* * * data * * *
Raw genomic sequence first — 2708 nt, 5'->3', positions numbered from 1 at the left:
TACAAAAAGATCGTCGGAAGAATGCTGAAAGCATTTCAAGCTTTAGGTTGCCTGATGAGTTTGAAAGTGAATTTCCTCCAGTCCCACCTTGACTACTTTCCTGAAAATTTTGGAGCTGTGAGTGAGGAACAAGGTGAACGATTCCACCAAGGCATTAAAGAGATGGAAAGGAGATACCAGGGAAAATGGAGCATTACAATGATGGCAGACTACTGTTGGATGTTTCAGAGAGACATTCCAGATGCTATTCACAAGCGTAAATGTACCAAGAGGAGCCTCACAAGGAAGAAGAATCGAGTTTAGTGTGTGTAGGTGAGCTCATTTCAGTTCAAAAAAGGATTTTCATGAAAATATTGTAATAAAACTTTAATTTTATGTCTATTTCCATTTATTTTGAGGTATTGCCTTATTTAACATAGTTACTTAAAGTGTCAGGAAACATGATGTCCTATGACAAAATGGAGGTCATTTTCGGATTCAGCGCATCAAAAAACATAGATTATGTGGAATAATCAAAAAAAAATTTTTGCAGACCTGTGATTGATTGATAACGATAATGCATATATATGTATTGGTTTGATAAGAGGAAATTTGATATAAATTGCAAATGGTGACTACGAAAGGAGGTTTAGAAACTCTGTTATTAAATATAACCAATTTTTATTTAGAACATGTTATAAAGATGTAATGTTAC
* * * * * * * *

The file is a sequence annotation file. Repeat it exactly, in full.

Raw genomic sequence first — 2708 nt, 5'->3', positions numbered from 1 at the left:
TACAAAAAGATCGTCGGAAGAATGCTGAAAGCATTTCAAGCTTTAGGTTGCCTGATGAGTTTGAAAGTGAATTTCCTCCAGTCCCACCTTGACTACTTTCCTGAAAATTTTGGAGCTGTGAGTGAGGAACAAGGTGAACGATTCCACCAAGGCATTAAAGAGATGGAAAGGAGATACCAGGGAAAATGGAGCATTACAATGATGGCAGACTACTGTTGGATGTTTCAGAGAGACATTCCAGATGCTATTCACAAGCGTAAATGTACCAAGAGGAGCCTCACAAGGAAGAAGAATCGAGTTTAGTGTGTGTAGGTGAGCTCATTTCAGTTCAAAAAAGGATTTTCATGAAAATATTGTAATAAAACTTTAATTTTATGTCTATTTCCATTTATTTTGAGGTATTGCCTTATTTAACATAGTTACTTAAAGTGTCAGGAAACATGATGTCCTATGACAAAATGGAGGTCATTTTCGGATTCAGCGCATCAAAAAACATAGATTATGTGGAATAATCAAAAAAAAATTTTTGCAGACCTGTGATTGATTGATAACGATAATGCATATATATGTATTGGTTTGATAAGAGGAAATTTGATATAAATTGCAAATGGTGACTACGAAAGGAGGTTTAGAAACTCTGTTATTAAATATAACCAATTTTTATTTAGAACATGTTATAAAGATGTAATGTTAC